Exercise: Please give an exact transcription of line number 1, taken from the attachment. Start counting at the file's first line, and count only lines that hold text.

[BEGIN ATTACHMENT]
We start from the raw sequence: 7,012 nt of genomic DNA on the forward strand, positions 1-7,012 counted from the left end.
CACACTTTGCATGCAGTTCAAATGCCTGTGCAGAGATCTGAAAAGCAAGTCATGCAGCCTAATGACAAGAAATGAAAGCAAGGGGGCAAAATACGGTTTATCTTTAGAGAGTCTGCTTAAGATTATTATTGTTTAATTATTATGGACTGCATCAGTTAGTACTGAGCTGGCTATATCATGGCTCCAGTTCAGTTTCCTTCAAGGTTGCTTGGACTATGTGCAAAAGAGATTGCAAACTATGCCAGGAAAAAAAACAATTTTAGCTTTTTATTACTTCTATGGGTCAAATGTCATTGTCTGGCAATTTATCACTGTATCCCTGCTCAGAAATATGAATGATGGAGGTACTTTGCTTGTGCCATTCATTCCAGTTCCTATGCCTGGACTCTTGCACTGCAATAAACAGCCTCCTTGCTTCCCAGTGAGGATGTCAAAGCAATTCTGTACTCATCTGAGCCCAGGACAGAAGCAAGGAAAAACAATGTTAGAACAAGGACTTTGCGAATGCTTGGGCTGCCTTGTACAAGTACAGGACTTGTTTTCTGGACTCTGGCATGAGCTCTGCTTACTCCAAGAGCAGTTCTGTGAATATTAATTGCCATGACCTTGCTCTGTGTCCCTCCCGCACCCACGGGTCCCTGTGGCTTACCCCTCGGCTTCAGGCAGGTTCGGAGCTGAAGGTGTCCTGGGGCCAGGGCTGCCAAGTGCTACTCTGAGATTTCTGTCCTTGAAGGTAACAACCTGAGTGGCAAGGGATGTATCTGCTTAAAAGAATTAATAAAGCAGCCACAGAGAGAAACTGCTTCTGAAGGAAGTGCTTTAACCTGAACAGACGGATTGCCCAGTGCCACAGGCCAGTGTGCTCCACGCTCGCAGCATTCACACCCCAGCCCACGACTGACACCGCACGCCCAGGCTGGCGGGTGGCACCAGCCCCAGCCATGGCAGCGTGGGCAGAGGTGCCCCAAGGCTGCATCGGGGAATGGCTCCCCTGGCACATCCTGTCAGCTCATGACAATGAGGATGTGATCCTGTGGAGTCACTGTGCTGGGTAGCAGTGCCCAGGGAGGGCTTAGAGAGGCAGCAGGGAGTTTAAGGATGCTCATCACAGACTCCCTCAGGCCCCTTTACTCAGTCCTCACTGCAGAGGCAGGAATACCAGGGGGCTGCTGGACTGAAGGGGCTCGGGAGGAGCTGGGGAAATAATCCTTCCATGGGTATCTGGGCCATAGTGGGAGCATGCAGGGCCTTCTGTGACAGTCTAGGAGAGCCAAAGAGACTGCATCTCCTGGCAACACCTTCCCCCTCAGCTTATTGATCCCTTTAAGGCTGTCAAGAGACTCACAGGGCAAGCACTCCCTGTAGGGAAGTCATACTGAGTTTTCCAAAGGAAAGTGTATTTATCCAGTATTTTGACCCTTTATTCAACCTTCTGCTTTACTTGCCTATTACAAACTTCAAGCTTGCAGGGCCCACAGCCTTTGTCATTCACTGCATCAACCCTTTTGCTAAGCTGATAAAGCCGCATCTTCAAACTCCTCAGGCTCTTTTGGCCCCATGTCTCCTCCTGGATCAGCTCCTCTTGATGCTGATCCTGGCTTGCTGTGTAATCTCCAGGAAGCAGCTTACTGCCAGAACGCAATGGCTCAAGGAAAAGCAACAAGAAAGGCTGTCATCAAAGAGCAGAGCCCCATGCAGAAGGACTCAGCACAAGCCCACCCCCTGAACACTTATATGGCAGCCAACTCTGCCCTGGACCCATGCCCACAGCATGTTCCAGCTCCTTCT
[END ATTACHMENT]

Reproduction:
We start from the raw sequence: 7,012 nt of genomic DNA on the forward strand, positions 1-7,012 counted from the left end.